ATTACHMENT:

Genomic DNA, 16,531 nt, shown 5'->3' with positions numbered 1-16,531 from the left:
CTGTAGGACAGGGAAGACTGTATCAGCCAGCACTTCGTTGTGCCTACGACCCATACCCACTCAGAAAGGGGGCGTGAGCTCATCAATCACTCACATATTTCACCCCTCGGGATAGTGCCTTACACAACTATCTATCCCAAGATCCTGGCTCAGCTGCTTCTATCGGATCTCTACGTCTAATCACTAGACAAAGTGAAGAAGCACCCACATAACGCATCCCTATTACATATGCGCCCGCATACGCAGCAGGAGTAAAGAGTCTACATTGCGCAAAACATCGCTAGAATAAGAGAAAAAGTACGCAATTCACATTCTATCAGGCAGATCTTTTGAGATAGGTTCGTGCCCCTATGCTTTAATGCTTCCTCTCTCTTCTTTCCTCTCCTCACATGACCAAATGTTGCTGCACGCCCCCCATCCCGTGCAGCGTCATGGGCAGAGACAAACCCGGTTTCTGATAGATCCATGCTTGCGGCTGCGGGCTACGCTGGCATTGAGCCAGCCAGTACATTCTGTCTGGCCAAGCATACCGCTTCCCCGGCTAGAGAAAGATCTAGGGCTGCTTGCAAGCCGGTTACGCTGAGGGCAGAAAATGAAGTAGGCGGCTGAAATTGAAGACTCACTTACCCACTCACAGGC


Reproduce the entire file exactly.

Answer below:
Genomic DNA, 16,531 nt, shown 5'->3' with positions numbered 1-16,531 from the left:
CTGTAGGACAGGGAAGACTGTATCAGCCAGCACTTCGTTGTGCCTACGACCCATACCCACTCAGAAAGGGGGCGTGAGCTCATCAATCACTCACATATTTCACCCCTCGGGATAGTGCCTTACACAACTATCTATCCCAAGATCCTGGCTCAGCTGCTTCTATCGGATCTCTACGTCTAATCACTAGACAAAGTGAAGAAGCACCCACATAACGCATCCCTATTACATATGCGCCCGCATACGCAGCAGGAGTAAAGAGTCTACATTGCGCAAAACATCGCTAGAATAAGAGAAAAAGTACGCAATTCACATTCTATCAGGCAGATCTTTTGAGATAGGTTCGTGCCCCTATGCTTTAATGCTTCCTCTCTCTTCTTTCCTCTCCTCACATGACCAAATGTTGCTGCACGCCCCCCATCCCGTGCAGCGTCATGGGCAGAGACAAACCCGGTTTCTGATAGATCCATGCTTGCGGCTGCGGGCTACGCTGGCATTGAGCCAGCCAGTACATTCTGTCTGGCCAAGCATACCGCTTCCCCGGCTAGAGAAAGATCTAGGGCTGCTTGCAAGCCGGTTACGCTGAGGGCAGAAAATGAAGTAGGCGGCTGAAATTGAAGACTCACTTACCCACTCACAGGC